Archive for the tag - running

Does Running Burn More Calories than Walking?

Running his way into my heart.

Being in New York City and having walked nearly 100 blocks last night, I thought about the age-old adage that you burn as many calories walking as you do running. Obviously, this isn’t true per unit of time – you’d burn more calories running for ten minutes than walking for ten minutes. But what about per unit of distance? Would I have burned more calories if I had run the 100 blocks instead of walking them?

It turns out that the caloric difference between walking and running a mile is pretty minor, and that speed does play a small role. In general, the faster you go, the less efficient your body is – and thus, more calories burned. But the numbers aren’t as dramatic as you might expect and clearly a number of other variables come into play.

Calories burned per mile for a 160-lb person:

2.0 mph – 91
2.5 mph – 87
3.0 mph – 85
3.5 mph – 83
4.0 mph – 91
4.5 mph – 102
5.0 mph – 116
5.0 mph – 116
6.0 mph – 121
7.0 mph – 119
8.0 mph – 123
9.0 mph – 121
10.0 mph – 131

My 100-block walk was about 5 miles and we managed a 4.5 mph clip. That’s 510 calories. If I had done a fast 9 mph run, it would have amounted to 605 calories. That’s not a big difference considering the exertion of a 9 mph run. Of course, the run would have taken half the time – but with increased joint stress or injury risk than walking.

Just looking at the numbers, it’s easy to see why walkers swear by the exercise. Of course, calories burned while exercising don’t tell the full story. Runners can enjoy significant benefits after exercise is complete – like the huge metabolic increases associated with interval training. Plus, sweat is good for your body – and really great for your skin.

Are you a walker or a runner? What do you like best about it?

Calculate How Long Your Running Shoes Should Last.

The sniff test is not the best way to determine your shoe's expiration date.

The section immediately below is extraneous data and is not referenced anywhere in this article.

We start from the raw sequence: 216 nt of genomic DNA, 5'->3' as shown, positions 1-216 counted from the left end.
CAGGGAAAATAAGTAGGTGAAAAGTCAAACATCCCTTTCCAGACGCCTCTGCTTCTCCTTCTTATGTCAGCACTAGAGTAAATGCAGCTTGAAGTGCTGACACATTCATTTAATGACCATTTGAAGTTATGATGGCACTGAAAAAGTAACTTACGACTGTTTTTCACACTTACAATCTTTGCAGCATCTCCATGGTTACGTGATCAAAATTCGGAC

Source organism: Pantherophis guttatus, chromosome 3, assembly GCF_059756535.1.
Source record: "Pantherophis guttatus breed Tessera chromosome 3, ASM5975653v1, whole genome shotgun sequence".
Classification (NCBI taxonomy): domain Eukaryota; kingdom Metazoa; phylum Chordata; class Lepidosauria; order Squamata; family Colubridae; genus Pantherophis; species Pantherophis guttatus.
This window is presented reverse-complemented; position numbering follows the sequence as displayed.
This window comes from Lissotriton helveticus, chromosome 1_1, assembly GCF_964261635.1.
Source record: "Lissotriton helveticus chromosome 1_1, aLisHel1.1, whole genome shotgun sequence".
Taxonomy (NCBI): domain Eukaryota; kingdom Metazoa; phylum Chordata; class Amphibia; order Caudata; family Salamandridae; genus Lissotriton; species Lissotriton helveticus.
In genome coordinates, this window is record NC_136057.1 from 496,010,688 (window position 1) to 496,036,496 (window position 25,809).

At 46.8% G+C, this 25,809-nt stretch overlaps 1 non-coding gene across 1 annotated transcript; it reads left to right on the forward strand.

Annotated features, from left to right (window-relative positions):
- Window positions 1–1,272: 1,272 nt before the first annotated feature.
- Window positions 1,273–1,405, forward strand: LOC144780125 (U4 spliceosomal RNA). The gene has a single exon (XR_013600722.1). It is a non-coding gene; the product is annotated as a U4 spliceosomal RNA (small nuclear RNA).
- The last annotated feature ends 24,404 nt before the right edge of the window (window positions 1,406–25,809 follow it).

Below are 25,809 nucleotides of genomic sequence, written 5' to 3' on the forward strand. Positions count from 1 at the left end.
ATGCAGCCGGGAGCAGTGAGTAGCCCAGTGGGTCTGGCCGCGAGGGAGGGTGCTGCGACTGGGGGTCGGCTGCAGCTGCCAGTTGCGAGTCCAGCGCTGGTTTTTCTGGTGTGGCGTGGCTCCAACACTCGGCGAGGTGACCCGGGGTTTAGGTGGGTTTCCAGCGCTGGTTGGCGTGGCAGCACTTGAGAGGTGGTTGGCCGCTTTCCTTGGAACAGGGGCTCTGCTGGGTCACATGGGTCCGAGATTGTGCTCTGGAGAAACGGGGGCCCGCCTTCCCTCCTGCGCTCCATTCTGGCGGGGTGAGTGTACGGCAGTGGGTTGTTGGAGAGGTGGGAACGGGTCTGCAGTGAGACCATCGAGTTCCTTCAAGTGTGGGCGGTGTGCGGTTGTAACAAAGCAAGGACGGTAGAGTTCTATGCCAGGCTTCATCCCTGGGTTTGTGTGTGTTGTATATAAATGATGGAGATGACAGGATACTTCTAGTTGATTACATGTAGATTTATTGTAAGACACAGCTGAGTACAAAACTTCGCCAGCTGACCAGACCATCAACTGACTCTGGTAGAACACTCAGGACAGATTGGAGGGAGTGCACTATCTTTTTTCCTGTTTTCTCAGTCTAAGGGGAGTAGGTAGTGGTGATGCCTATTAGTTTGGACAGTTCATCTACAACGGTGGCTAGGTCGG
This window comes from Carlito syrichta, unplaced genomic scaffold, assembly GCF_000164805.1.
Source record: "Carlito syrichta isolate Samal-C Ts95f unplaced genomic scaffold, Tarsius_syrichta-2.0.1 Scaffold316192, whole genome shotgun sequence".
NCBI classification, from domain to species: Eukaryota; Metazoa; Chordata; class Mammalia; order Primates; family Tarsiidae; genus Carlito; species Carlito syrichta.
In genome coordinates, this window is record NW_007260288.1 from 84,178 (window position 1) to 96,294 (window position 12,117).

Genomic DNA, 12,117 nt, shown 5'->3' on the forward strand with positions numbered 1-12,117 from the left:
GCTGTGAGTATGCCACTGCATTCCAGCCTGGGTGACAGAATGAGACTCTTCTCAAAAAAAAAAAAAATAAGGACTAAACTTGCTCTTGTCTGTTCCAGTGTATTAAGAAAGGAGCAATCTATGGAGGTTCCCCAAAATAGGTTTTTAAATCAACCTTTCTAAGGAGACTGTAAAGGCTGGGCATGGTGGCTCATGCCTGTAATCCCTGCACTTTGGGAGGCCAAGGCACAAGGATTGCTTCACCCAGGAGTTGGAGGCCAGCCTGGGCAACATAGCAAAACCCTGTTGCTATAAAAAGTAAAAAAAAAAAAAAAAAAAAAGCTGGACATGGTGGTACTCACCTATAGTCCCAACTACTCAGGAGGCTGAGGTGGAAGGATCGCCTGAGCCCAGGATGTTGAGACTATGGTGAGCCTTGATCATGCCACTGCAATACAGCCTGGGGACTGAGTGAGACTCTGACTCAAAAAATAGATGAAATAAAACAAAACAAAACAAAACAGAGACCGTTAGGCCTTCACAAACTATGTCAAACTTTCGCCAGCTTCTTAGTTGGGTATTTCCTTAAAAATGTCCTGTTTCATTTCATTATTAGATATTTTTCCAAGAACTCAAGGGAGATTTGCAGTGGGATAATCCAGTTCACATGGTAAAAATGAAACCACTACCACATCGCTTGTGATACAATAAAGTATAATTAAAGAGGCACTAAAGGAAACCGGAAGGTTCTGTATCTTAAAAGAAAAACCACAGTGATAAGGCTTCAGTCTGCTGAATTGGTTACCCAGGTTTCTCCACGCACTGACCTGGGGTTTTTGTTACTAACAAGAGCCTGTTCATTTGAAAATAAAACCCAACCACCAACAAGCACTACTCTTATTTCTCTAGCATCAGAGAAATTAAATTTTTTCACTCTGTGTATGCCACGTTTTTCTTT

Old or worn-out running shoes could set you up for injury. With each mile, shoes slowly lose their shock absorption ability and the stability is compromised. Much of this can happen even before the shoe’s treads wear out; your shoe may still look new even though it’s in need of replacement.

Here’s how to calculate how long running shoes should last you:

  1. Add up your typical weekly mileage. I run 18.75 miles per week.
  2. If you are an avid runner, divide 400 by your weekly mileage. If you’re not an avid runner, divide 500 by your weekly mileage. For me, I need to divide 400 by 18.75. The result is 21.33.
  3. Divide this number by 4. For me, the result is 5.33.
  4. This is the number of months that running shoes will last for you.

In other words, I need to replace my running shoes about twice a year. Since my last pair was purchased in March, I’m definitely overdue.

Here’s a quick tip to make things easier: Write your shoe’s expiration date on the inside of each shoe with a permanent marker. And when you get a new pair, remember to do the same. It’s an easy way to remember when it’s time for a replacement.

Are you running with worn out shoes? According to this formula, how often do you need to replace yours?

Buns of Steel: Which Cardio Machine is Best for Your Butt?

Buns of steel could be only a jog away, according to a recent study.

As a gay man, I spend a lot of time thinking about butts. So I was especially excited to get my paws on a new study about glutes (a.k.a. ass muscles) and cardio machines. So which cardio machine is best for your backside? Is it the treadmill, the recumbent bike, the stair master, or the elliptical? You may be surprised by the answer.

Here’s what the study found:

  1. Treadmill (jogging): 48.9% of glutes activated.
  2. Elliptical: 32.6% of glutes activated.
  3. Treadmill (walking): 24.3% of glutes activated.
  4. StairMaster: 24.0% of glutes activated.
  5. Recumbent Bike: 6.0%of glutes activated.

Jogging on the treadmill is the clear winner (running or sprinting, though not included in the study, is presumably even better). Jogging speeds, by the way, are different for different people – it’s based on perceived effort – though most jogging speeds are less than 6 mph.

Here are a few tips to dig even deeper when doing cardio:

  • When walking, jogging, running or sprinting on a treadmill, add an incline to activate a greater percentage of your glutes.
  • When cycling, use the upright bike instead of the recumbent bike.
  • When stair climbing, take bigger steps.

Bottom line: If a stronger ass is in alignment with your fitness goals, picking up the pace on a treadmill takes the cake.